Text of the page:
This affects representation and diversity because playing it safe applies not only to the stories of films but the protagonists and actors who play them. If every successful film stars a white, male protagonist, then producers are more likely, consciously or unconsciously, to create more films with white, male protagonists. There are recent examples of television and films that are breaking out of this cycle, including The Walking Dead or recent Star Wars films. Likewise, DC’s Wonder Woman beat Marvel’s first woman-led film, Captain Marvel to theaters by two years.
Related: Black Panther Character Guide
Captain Marvel, like Black Panther, was announced in 2014 and has been delayed throughout its development process. This is wwidely believed to be due to Marvel CEO Ike Perlmutter, who doubted these properties due to their difference from the white-male norm. Perlmutter became uninvolved in Marvel Studios in 2015 after conflict with Kevin Feige led to the dispassion of the Creative Committee, although had already relented on the prior two properties by that point.
That Black Panther Is Arguably A Lesser-Known Hero Shouldn’t Matter
Beyond race, the popularity of characters also plays a factor that prioritizes some characters over others. Spider-Man is the most famous and recognizable superheroes of all time (illustrated by the number of reboots that have happened in recent years), making him an obvious character to capitalise on. Based on widespread recognition and issue sales, it’d be easy to explain away Marvel being wary of adapting a character like Black Panther.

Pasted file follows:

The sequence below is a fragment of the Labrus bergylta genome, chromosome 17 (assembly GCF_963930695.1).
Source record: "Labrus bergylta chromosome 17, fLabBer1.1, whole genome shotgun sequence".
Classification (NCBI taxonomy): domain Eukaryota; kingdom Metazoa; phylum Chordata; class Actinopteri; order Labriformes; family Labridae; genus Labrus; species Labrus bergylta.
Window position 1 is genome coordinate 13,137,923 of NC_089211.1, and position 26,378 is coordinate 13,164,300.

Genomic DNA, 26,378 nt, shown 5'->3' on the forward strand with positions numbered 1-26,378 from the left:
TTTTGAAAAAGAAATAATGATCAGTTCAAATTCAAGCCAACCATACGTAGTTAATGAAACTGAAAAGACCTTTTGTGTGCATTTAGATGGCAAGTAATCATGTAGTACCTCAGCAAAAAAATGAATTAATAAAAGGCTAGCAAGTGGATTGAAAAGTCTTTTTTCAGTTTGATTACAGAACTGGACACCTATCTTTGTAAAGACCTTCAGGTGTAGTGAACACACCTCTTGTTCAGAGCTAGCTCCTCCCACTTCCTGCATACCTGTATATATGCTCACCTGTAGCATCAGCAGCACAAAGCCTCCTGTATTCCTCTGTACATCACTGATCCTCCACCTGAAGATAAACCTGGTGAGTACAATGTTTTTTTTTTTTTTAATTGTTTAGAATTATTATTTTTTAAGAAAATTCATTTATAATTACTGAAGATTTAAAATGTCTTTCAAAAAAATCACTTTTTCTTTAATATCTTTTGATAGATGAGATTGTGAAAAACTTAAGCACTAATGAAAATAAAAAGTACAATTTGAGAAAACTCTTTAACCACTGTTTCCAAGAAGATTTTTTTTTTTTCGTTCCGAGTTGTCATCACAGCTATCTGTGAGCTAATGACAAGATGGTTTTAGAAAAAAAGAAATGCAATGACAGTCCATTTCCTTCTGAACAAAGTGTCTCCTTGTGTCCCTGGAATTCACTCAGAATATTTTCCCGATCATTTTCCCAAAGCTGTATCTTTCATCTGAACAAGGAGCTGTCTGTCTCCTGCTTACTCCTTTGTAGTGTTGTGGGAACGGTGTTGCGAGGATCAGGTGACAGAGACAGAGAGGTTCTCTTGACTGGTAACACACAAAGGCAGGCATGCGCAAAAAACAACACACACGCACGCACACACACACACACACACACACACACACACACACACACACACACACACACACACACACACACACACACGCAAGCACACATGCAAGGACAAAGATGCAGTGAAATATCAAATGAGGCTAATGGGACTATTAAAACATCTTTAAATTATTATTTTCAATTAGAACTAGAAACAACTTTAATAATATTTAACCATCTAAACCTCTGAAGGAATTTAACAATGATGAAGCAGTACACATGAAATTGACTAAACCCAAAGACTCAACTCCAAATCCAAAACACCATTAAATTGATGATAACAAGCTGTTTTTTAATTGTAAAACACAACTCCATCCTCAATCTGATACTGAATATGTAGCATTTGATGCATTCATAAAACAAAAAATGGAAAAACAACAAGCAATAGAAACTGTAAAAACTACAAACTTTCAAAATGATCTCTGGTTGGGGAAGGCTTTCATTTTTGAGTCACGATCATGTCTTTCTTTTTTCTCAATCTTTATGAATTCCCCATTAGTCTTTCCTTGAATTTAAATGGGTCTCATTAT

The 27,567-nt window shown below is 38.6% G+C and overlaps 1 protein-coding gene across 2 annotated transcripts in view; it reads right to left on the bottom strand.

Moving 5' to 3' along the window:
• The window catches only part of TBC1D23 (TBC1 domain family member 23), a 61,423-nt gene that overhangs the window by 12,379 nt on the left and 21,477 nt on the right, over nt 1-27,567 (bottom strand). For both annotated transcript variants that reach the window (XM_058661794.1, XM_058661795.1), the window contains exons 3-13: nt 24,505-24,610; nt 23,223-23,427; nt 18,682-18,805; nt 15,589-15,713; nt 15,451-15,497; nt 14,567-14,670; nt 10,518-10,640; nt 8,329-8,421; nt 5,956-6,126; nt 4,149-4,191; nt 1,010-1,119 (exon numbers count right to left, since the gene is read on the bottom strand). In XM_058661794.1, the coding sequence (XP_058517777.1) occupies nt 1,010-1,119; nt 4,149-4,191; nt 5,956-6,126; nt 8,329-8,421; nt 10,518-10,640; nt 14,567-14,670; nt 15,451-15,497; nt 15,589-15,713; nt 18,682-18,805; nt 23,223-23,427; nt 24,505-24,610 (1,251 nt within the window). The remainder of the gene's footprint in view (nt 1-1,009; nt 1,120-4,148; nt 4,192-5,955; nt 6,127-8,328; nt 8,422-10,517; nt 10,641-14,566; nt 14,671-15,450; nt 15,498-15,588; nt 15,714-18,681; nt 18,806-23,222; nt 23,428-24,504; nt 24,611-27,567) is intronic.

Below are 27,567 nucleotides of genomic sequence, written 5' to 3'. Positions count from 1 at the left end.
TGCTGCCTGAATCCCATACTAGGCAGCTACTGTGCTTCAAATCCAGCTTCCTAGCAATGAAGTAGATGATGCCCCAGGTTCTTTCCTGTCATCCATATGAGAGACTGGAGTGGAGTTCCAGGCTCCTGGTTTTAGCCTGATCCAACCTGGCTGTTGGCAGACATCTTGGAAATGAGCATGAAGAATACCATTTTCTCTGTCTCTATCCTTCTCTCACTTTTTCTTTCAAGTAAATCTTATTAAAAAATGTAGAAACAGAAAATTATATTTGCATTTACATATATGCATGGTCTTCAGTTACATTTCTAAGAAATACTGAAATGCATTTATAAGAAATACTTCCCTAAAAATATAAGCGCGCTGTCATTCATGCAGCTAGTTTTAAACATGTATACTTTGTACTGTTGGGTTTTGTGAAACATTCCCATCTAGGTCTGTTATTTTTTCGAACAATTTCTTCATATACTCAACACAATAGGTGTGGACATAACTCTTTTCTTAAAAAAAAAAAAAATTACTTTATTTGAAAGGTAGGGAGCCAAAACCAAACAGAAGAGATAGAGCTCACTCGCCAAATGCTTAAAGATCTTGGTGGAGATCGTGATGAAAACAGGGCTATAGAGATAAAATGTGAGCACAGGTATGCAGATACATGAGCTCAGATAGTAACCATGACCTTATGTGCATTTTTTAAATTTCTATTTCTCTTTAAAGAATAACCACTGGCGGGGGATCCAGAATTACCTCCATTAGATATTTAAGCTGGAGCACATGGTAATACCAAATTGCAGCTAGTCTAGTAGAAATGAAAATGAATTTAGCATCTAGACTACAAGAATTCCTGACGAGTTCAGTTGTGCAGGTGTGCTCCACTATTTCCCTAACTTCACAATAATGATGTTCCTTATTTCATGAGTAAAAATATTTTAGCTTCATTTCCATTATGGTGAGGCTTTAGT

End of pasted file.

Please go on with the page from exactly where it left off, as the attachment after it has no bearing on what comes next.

However, that ignores that this was once trues of all its heroes. The entire MCU is built off of Marvel not having its A-list heroes (Fox has X-Men and Fantastic Four, Sony has Spider-Man, Universal Hulk) and turning its B-list into icons. Ten years ago, the likes of Iron Man, Captain America and Thor were lesser-known at best, jokes at worst (and that’s saying nothing of D-list relics Guardians of the Galaxy). Marvel has made it their goals to recognise potential rather than look back over marketing notes, so while this is a statable excuse, it’s hardly a viable one.
Black Panther embodies how taking a risk can pay off, even if the very reasons that make Black Panther dynamic and unique are the same reasons why it was delayed for seemingly more conventional options. Black Panther is a film that challenges many assumptions that Hollywood makes about Africa and the African experience. While American films often portray Africa as a place of uniformity and poverty, Wakanda is a nation of wealth, resources, variety, technological advancement – it is untouched by an exploitative colonial past. As a result, the many characters of Black Panther portray diverse, rather than homogeneous, African identity. Black Panther offers a perspective unlike any Marvel film to come before it.
While Hollywood has been resistant to telling these stories and representing these experiences, the excitement around Black Panther illustrates that this resistance is misguided. Fans and film-goers want to see different stories on the screen – and for many fans, they want to see themselves and their own lived experiences. Black Panther is long overdue, but hopefully, it signals the changing tides in Hollywood.